I don’t need your civil war

Ever since I was a little girl, I’ve been afraid of war. I know that sounds like the kind of statement that would come from a war-experienced person. But no, my life has always been pink and happy. The idea of a war, however, has always scared me.

I remember, back in sixth grade, in 2001, when the World Trade Centre was struck, there was speculation of a Third World War. I didn’t know much about war, but I was scared. The next day, when I went to school, the topic of the WTC came up in the first period. Miss Juliet was our class teacher and she was generally talking to everyone about it. No one seemed perturbed except for one girl, who began to sniff and cry. Yeah, it was me.

I don’t know why I was upset. For the rest of the week, I had nightmares of everyone I know being dead. My house was a rubble of cement and bricks. I woke up one night and threw up because my dream was that bad. I don’t know if it was the same fear of war or if it was something else. This hazy memory brings to my mind a quote I read in The Sense of An Ending, “History is that certainty produced at the point where the imperfections of memory meet the inadequacies of documentation.

Anyway, I prayed that no one would start a Third World War. I had no sense of international relationships back then. I didn’t know who was pissed off with whom. I didn’t know which country was deemed bad and which one, good. I knew Osama Bin Laden was a bad guy. And I was scared of him. I once dreamt that he was in my balcony.

A Star of David bookmark for Exodus. Most of you may know it as the branding that was stitched onto Jews’ clothes during WWII

But that’s history. Fast forward err… 14 years (Ok I’m getting OLD). Yesterday, I finished reading this book, Exodus, by Leon Uris. The book had sat in my cupboard in the Will-never-read-these, don’t-know-where-they-came-from section forever. Just out of curiosity, I opened the book, read a few lines and I was hooked. For those of you not familiar with it, it’s a classic novel that documents the history of Zionism (influx of Jews into Israel from all over the world) and the creation of Israel. It’s part fiction and part truth. It’s a powerful book with deep characters. While reading it, I felt like I was part of everything. I felt like I took part in the creation of Israel, a region that is portrayed as overwhelmingly powerful.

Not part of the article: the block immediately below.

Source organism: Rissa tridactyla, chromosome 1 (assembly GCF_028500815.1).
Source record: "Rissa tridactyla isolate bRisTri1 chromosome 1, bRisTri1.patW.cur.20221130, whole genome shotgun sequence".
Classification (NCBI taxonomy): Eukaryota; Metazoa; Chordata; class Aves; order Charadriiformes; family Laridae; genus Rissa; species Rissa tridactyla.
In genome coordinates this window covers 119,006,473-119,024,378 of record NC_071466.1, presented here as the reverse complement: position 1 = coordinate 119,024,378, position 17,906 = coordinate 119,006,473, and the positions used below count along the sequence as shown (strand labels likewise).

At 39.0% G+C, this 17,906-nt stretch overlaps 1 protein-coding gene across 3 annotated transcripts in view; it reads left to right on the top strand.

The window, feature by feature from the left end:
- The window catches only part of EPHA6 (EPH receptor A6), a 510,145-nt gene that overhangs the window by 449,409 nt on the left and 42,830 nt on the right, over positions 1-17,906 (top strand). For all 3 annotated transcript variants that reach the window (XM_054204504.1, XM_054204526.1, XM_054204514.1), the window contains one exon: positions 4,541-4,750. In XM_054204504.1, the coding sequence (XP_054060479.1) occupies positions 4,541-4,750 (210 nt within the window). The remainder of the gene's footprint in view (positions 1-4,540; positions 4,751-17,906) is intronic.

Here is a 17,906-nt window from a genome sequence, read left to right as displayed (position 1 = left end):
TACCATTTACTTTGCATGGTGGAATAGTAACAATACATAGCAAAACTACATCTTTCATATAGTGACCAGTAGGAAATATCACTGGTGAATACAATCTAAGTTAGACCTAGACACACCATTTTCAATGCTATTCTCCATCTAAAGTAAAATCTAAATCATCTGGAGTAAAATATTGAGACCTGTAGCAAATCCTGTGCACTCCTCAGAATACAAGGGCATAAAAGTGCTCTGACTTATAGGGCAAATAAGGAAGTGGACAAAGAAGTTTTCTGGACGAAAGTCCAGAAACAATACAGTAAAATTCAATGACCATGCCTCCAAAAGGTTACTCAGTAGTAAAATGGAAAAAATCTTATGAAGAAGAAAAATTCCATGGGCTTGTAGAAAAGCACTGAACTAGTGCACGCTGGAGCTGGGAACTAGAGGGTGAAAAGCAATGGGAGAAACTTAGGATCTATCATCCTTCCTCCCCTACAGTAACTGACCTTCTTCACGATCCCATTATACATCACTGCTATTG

The book documents the numerous wars that happened between Arabs and Jews over Israel (especially the Civil War), about the British pretending to help the Jews, but never really helping, about WWII concentration camps, about unrest, about terror, massacres, air raids, genocides, murders and destruction of any means of livelihood. And yet, it’s a story of victory, faith and courage.

Through out the book, I kept thinking, “Oh this was all so long ago. These people are such barbarians. Nobody hates the Jews any more. Thank God it’s all over.” The book was published in 1958 and it documents history right from the 1800’s until 1949 I think. I don’t know why I thought that was long ago. It was some 60+ years ago and the world hasn’t changed much since then. I was but a fool to think it’s all over.

I feel so naive to have convinced myself that during those wars, people were uneducated and they just wanted to be dumb and fight for land. I look around me now and I see mindless violence everywhere. It’s so frustrating! One day, I see that 147 students have been massacred in Garissa University, Kenya, and the next day, I read that India is evacuating people from Yemen, because some two sects of the same religion are fighting each other for power. Actually, the intensity of the situation hit me only today when I read this personal account of what it’s like to be in Yemen right now. It sounded strikingly like a girl in Exodus narrating a war scene. Added to that, today, I saw my own country, amidst all the heroic evacuations, has turned into the first country to use weaponised drones for crowd control.

I just don’t get it and I don’t think I ever will. I wrote this post to simply rant about how ridiculous everything is. I recently saw a picture of a bunch of men standing over a writhing cow, whose throat was slit off. Why? Beef ban. Because the cow signed some papers and made the ban? Why are people so bloody irrational all the time? Why do they let their minds be directed by anger and violence? Why can’t they pause, think and talk it out? What ever happened to the idea of a compromise? Or forgiveness?

Where is the love?Transparent box


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